Tag Archives: Tom Seaver

Thoughts on Narrative in Everyday Life

I was especially excited to watch the Mets game last night because Zack Wheeler was pitching, and I was thinking about the high hopes that I have for both he and Matt Harvey. Specifically, I was thinking, “Well, Harvey is clearly Tom Seaver, and maybe Wheeler can be Jerry Koosman.”

I know that I am not the only Mets fan making these comparisons, but the act of doing so struck me. I think it is an example of how we as humans naturally turn to past narratives to help us make sense of the present. While I am by no means the first person to note this function of narrative (my favorite articulation of it is in the work of Stanley Hauerwas), it is worth repeating. The world is inherently chaotic, and stories help us see how bits and pieces of it make sense.

In this particular instance, I am choosing a narrative that I want to see repeated, a sort of messianic second coming, because Seaver was the best Met ever, and Koosman was either the second or third best Mets pitcher ever depending on how you feel about Dwight Gooden. Of course it is not fair to Harvey or Wheeler to make these comparisons because it is important that they be given the space to write their own narratives. However, connecting them to the past as a fan is one way to fit them into the larger New York Mets narrative. The Mets have been the most successful when they have had stellar home-grown pitchers, and it is enticing to think that with Harvey and Wheeler they are returning to this formula.

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Visiting the Baseball Hall of Fame

Today I visited the National Baseball Hall of Fame in Cooperstown, New York for the first time since my eighth birthday. I don’t remember much about the museum itself from that visit, only that I had a milkshake for the first time ever. I loved them immediately and actually had three that day–two chocolate and one chocolate chocolate-chip. I also remember being surprised and disappointed that there were no fast food chains in town because I was wanting to have lunch at McDonald’s and supper at Wendy’s (how said that I had already been trained to assume that these chains were ubiquitous!). There are still no chain restaurants along Cooperstown’s main strip, which now makes me happy.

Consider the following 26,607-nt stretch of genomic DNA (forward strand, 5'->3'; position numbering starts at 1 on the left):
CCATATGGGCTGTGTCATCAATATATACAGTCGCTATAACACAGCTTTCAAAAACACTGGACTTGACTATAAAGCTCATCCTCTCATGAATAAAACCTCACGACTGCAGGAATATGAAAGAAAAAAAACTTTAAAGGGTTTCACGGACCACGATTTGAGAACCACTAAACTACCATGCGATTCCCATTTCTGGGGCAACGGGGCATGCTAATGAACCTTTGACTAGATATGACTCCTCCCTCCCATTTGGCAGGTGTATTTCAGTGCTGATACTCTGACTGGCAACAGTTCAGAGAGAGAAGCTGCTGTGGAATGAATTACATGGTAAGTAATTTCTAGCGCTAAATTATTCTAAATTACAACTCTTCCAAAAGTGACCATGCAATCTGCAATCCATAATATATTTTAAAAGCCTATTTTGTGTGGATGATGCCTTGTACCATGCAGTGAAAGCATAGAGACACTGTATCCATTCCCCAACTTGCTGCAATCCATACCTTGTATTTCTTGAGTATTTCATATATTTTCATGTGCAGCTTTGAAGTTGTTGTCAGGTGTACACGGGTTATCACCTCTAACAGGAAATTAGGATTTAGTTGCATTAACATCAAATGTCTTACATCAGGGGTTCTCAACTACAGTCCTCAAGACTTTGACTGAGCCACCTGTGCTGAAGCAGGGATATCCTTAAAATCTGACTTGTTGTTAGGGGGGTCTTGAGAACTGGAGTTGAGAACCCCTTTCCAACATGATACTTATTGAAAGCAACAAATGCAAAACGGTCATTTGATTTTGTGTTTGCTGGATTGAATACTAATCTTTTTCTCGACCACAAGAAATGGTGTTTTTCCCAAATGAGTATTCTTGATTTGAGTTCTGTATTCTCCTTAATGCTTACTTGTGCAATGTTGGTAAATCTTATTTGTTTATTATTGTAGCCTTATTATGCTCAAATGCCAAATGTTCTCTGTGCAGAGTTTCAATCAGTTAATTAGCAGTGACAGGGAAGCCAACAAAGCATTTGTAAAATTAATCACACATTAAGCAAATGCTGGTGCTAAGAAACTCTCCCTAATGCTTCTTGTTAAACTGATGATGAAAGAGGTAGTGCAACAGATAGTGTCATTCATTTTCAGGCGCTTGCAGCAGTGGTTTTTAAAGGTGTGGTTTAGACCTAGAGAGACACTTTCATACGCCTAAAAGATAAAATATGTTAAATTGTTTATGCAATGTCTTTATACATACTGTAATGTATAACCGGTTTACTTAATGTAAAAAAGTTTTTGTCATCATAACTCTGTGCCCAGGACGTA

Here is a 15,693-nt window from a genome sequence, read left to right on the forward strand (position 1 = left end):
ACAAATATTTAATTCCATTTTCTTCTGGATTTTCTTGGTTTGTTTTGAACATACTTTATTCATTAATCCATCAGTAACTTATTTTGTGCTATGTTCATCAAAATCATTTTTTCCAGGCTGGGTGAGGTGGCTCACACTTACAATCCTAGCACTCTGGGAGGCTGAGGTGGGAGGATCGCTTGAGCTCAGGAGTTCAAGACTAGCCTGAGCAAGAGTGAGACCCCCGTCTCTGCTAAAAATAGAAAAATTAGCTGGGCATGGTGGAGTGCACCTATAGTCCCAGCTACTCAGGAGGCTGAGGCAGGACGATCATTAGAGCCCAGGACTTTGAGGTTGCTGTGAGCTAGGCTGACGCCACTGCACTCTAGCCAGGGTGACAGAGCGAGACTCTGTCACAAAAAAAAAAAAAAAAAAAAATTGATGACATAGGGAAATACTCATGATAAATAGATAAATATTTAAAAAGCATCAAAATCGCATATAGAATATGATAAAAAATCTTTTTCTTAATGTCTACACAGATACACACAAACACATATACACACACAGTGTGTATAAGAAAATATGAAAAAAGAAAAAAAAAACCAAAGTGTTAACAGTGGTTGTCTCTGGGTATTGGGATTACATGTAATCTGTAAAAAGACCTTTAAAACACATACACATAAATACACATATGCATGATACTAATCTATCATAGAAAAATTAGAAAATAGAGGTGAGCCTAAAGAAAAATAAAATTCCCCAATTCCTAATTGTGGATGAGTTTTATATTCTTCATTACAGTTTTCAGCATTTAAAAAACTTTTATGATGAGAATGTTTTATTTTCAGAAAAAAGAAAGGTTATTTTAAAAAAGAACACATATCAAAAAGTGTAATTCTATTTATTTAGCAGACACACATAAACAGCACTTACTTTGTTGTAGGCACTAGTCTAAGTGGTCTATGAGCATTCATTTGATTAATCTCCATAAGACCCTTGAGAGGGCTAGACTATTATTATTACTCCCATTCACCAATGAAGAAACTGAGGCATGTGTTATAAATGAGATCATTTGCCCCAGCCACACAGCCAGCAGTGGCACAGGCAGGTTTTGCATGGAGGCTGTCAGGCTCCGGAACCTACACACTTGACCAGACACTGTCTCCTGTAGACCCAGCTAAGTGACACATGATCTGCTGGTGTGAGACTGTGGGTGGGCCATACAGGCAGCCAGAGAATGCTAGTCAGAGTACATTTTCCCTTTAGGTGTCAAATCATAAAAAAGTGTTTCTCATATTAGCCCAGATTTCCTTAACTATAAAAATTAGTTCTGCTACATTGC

The "Jumbo Burger" and  chocolate milkshake from the Cooperstown Diner. I got a chocolate shake for old times' sake even though now I prefer vanilla when drinking one with a meal.

The “Jumbo Burger” and chocolate milkshake from the Cooperstown Diner. I got a chocolate shake for old times’ sake even though now I prefer vanilla when drinking one with a meal.

Anyway, it was good to get back to see the artifacts. Both Cooperstown and the Hall itself were packed because it is prime tourist season, and I saw many families with children who looked about the age I was on my first visit. It pleases me that the ritual of visiting is one that continues through the generations. Many people were wearing gear from their favorite teams, which was also neat. It gave the town a central meeting-place kind of vibe; we all had our individual allegiances, but ultimately we have our love of the game to unify us. I was planning to buy a new Mets cap, and was happy to find one for only $9.95 at one of the numerous shops selling sports memorabilia.

There are a number of players that I think deserve to be in the Hall of Fame that are not (Mike Piazza, Pete Rose [even if he did bet on baseball], Craig Biggio, Keith Hernandez…), and visiting did not make me change my mind about any of the players that I just mentioned, but reading through the amazing statistical achievements on the plaques of those who are members did make me feel that the Hall should be more exclusive than I’ve wanted it to be in the past.

Me in front of the Hall. I'm wearing my Keith Hernandez shirt because he should be a member.

Me in front of the Hall. I’m wearing my Keith Hernandez shirt because he should be a member.

Here are some of the photographs I took during my visit, most of them Mets-related: